We are down to the final few days of the 2019 session and, with no budget agreement in hand, it looks as if the Legislature will be working straight through the weekend, right up to Monday’s midnight adjournment.
Overall spending targets for the next two-year biennium still have not been determined through negotiations. That means conference committees still don’t know how much funding they will receive and, without those totals, they really can’t start to hammer out differences in spending between House and Senate versions of the major finance bills.
Things can happen fast late in the session but, because of large differences in spending and taxes proposed by the House/governor and the Senate, it will be challenging to find that middle ground where both sides can agree.
Because the state will be starting the new biennium with around $1 billion surplus – in addition to nearly $500 million in increased revenue since the last budget forecast – the case for raising taxes is difficult to understand. The two biggest tax hikes in the DFL House proposal are the 20-cents per gallon gas tax increase and the 2-percent provider tax, which is set to expire at the end of June. The gas tax represents a 70-percent increase over the current level and would put Minnesota among the highest in the nation at 48 cents per gallon when fully phased in. The provider, or “sick” tax currently raises more revenue than needed to provide state-sponsored health insurance programs.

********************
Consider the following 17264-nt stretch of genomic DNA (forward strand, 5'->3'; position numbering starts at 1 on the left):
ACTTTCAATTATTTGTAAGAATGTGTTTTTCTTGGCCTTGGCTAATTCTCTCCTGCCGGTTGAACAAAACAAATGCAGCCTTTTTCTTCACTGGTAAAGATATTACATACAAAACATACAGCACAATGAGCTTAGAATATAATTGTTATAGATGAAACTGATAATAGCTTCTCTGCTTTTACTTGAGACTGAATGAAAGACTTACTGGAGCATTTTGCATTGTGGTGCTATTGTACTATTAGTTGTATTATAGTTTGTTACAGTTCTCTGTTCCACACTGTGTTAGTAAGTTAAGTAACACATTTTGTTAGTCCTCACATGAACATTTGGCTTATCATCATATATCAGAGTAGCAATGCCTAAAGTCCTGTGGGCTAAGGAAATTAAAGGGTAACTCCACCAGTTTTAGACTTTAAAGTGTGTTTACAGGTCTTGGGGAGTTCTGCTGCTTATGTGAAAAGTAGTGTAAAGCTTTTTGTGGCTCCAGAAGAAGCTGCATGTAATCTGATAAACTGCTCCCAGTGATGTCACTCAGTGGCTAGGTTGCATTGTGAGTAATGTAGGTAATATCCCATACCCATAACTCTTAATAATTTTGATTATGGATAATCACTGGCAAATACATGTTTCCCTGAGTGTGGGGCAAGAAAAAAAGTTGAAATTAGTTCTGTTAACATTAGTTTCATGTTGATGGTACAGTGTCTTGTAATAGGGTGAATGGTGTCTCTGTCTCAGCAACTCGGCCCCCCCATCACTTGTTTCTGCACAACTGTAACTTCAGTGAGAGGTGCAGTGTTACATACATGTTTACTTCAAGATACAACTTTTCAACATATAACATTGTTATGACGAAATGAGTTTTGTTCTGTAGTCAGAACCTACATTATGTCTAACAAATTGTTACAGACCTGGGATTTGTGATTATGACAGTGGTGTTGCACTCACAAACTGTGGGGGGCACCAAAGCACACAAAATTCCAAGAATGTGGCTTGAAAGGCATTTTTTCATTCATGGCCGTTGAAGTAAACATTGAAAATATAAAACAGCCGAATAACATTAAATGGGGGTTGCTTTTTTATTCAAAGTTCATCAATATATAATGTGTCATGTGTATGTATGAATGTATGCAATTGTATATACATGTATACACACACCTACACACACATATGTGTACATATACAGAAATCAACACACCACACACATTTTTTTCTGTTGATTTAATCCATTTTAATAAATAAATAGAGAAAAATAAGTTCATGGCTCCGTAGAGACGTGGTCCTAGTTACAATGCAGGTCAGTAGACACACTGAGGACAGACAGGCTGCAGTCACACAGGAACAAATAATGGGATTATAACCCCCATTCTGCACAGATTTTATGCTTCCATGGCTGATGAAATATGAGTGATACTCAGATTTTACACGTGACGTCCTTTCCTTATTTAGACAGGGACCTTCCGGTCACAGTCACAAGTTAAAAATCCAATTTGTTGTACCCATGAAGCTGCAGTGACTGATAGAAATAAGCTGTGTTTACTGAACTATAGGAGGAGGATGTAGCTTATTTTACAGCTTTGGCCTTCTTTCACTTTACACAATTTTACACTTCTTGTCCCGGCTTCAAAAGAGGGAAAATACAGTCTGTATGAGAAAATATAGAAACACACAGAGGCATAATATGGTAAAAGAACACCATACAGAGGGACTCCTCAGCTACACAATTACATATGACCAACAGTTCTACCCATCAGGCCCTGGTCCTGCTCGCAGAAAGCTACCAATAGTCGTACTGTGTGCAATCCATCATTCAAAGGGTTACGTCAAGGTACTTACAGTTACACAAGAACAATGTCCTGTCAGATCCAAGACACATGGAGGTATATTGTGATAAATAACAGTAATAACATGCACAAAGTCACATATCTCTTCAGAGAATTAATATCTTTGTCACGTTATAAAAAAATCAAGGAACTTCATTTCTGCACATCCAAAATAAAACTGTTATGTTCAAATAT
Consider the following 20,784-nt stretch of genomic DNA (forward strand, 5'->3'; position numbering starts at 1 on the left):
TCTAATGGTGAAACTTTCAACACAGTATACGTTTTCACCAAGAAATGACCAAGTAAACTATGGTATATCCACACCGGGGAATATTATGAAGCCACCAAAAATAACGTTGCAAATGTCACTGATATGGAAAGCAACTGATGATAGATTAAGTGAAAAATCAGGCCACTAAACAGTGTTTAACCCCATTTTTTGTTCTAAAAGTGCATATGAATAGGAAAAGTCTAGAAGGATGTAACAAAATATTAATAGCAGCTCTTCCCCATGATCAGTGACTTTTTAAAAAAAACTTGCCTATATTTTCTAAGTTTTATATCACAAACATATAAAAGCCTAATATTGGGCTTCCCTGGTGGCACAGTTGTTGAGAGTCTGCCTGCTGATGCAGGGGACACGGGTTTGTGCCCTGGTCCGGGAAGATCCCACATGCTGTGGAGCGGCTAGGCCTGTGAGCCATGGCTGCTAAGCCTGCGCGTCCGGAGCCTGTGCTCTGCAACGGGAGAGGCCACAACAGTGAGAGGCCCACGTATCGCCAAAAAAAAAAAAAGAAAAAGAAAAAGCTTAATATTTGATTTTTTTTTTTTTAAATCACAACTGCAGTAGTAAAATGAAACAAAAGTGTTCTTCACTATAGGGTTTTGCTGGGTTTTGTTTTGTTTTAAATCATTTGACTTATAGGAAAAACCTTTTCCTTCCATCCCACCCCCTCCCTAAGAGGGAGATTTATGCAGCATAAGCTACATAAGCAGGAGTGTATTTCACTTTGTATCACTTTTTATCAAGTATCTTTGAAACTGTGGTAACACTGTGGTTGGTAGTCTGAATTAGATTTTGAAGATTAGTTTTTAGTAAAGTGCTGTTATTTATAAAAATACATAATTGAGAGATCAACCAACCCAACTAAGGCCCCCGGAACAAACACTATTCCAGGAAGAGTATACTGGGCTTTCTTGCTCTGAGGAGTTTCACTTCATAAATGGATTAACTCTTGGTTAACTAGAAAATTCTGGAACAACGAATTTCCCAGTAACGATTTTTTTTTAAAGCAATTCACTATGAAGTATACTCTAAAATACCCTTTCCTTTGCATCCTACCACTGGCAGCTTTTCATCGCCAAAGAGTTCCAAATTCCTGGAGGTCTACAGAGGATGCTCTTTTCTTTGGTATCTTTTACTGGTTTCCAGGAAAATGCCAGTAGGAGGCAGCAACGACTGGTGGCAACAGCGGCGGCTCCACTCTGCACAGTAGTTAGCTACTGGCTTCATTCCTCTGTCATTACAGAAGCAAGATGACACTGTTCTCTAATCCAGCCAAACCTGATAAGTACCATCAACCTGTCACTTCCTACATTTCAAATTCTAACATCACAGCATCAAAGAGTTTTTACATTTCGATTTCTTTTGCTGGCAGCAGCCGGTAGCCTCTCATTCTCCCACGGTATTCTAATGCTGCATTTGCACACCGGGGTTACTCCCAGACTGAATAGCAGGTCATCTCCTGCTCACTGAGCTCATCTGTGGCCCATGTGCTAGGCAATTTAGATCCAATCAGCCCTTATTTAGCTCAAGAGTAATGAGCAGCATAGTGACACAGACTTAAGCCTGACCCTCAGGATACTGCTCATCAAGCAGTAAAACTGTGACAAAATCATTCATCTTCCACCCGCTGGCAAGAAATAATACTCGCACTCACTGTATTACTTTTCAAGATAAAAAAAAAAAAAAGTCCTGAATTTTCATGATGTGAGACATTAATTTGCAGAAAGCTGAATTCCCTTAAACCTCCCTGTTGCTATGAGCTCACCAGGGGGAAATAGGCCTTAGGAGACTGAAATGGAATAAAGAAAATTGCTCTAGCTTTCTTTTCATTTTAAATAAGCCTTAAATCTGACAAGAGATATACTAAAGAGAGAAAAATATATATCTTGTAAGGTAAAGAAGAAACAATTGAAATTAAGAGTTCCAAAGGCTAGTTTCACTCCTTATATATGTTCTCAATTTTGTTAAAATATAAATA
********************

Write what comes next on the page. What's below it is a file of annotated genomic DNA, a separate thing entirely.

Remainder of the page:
In addition to the financial differences between the Senate and the House/governor, there are also policy provisions that are markedly different. They, too, need to be addressed in order to reach a final over all compromise.
Look for more news as things unfold in St. Paul.